Four Medicines Approved for NHS Scotland

Peter Russell

September 13, 2018

Four new medicines have been approved this month for NHS use in Scotland, the Scottish Medicines Consortium (SMC) has announced.

It said two of the medicines were accepted through the SMC's Patient and Clinician Engagement (PACE) process, used to evaluate medicines for treating end of life and very rare conditions.

Two medicines were rejected for use by NHS Scotland.
 

Giant Cell Arteritis

The SMC accepted tocilizumab (RoActemra, Roche) for the treatment of Giant Cell Arteritis (GCA) in adults.

GCA is a rare condition in which blood vessels, usually in the head, become inflamed.

Current treatment involves high doses of steroids given over a prolonged period of time, which may give rise to serious side effects.

Evaluation of tocilizumab was subject to a PACE review in which patients and doctors explained how symptoms including severe headache, scalp tenderness, jaw discomfort, and temporary and permanent sight loss, lead to reduced quality of life and a higher risk of falls, and reduced mobility.

The SMC accepted that tocilizumab may reduce the amount of steroids required for treatment and better control symptoms.

Atopic Dermatitis

Dupilumab (Dupixent, Sanofi), an injectable medicine for adult patients with uncontrolled, moderate-to-severe atopic dermatitis, also known as atopic eczema, was approved for NHS Scotland use.

The drug has been shown to improve symptoms and improve quality of life. The SMC said it was a viable alternative to current treatments that were often time-consuming and dependent on frequent visits to dermatology clinics.

Dupilumab was recommended following a PACE review in which patients and clinicians described the extreme itching and painful skin caused by the condition.

HIV

The SMC approved dolutegravir/rilpivirine (Juluca, ViiV Healthcare) as the first dual therapy treatment for HIV.

It said that dolutegravir/rilpivirine offered the benefit of being a small, easier to swallow tablet than existing treatments.

Advice was subject to the continuing availability of the drug via a Patient Access Scheme (PAS) in NHS Scotland, or a list price that was equivalent or lower.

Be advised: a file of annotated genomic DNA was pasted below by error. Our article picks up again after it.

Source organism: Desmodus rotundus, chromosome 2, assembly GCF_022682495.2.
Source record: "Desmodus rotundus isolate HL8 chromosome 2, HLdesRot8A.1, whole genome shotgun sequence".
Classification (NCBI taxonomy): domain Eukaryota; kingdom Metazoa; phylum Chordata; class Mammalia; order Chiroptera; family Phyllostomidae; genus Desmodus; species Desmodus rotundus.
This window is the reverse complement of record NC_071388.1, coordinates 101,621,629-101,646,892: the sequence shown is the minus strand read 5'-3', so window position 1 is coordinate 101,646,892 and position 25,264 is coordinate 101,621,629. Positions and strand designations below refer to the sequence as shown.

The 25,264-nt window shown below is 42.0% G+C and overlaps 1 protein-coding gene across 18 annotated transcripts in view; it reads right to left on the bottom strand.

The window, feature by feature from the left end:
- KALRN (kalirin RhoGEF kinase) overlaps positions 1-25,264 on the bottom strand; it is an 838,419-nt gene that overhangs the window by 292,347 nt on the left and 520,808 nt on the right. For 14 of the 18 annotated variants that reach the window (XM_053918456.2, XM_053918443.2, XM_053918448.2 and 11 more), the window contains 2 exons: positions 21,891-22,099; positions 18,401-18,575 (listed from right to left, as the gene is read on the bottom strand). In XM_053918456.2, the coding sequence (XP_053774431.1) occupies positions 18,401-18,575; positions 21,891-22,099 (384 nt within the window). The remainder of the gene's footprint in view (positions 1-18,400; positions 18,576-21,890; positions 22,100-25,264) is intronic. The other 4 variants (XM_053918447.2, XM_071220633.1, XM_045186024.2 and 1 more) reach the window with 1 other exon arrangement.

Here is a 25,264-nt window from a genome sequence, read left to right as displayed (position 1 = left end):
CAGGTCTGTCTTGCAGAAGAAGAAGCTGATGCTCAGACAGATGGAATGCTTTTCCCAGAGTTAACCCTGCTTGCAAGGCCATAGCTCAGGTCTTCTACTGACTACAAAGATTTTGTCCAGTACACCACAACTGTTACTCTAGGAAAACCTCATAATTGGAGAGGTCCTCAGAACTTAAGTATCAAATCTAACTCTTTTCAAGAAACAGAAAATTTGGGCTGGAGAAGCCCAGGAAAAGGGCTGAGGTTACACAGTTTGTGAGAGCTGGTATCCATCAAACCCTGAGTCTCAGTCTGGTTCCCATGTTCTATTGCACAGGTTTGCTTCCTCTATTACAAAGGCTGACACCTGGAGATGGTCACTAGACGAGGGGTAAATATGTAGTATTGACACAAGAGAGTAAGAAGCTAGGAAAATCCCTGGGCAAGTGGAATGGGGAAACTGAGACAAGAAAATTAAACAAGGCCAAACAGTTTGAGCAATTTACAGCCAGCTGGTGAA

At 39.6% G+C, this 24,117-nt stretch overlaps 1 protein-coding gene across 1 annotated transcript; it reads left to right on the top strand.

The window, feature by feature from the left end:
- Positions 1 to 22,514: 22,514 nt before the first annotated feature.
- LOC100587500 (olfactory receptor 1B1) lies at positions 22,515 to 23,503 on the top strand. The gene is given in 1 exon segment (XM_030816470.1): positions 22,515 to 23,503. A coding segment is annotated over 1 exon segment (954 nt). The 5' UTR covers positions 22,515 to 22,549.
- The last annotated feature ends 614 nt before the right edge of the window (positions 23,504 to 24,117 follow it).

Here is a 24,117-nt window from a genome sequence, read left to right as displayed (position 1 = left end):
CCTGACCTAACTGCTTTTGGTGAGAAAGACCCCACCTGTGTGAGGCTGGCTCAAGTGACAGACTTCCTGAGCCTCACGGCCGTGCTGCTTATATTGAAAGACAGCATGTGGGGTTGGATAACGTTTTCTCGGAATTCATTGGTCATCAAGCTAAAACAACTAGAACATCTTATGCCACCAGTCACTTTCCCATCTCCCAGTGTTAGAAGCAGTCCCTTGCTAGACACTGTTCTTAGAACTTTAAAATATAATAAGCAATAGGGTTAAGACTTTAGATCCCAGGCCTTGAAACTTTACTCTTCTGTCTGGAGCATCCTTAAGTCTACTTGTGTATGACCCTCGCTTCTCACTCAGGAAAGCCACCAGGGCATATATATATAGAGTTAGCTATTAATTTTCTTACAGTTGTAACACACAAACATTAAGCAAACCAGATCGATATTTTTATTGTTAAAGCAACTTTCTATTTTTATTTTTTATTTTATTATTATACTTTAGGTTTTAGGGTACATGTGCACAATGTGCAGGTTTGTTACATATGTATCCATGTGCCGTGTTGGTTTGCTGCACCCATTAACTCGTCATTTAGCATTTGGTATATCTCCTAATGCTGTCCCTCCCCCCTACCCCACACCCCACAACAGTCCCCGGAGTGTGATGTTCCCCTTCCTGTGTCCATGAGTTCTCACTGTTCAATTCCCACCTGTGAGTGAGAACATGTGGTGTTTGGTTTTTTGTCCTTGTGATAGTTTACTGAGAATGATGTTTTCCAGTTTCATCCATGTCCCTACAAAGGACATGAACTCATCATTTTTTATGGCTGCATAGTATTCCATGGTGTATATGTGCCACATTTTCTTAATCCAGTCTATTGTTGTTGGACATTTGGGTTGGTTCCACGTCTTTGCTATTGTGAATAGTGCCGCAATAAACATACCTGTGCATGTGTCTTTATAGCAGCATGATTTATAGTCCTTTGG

Bictegravir/emtricitabine/tenofovir alafenamide (Biktarvy, Gilead) was also accepted for the treatment of HIV. As a new combination therapy, it offered another treatment option for patients with HIV, the SMC said.

The SMC said it took account of a PAS that made the drug more affordable.

Urothelial Cancer

The SMC did not approve pembrolizumab (Keytruda, Merck) for the initial treatment of urothelial cancer that is advanced or has spread to other parts of the body, in patients who are unsuitable for chemotherapy.

Dr Alan MacDonald, the SMC's chairman, said: "Unfortunately the committee was unable to accept pembrolizumab for initial treatment of urothelial cancer as the company's evidence about the long-term benefits and cost effectiveness of the medicine was not clear."

The decision took account of the views from a PACE meeting, the SMC said.

Follicular Lymphoma

The SMC said it was unable to approve obinutuzumab (Gazyvaro, Roche) in combination with chemotherapy, followed by obinutuzumab maintenance therapy in patients achieving a response, for the treatment of patients with previously untreated advanced follicular lymphoma.

Dr MacDonald said it was unable to recommend obinutuzumab because "evidence provided by the company about the cost effectiveness of the medicine when compared to the current treatment option was not strong enough".

An evaluation via the PACE process was not sufficient to overturn the decision, the SMC said.

The PACE Process

PACE meetings were established in Scotland in 2014 after the Scottish Government recognised that existing cost-effectiveness thresholds were not always appropriate for end of life medicines or for medicines to treat very rare conditions.

As a result, the SMC asks pharmaceutical companies to state whether their submission for approval could be considered an end of life, orphan, or ultra-orphan medicine, and to provide supporting evidence.

An ultra-orphan medicine is defined as a medicine used to treat a condition with a prevalence of one in 50,000, or less, of the population – approximately 100 people in Scotland.
 

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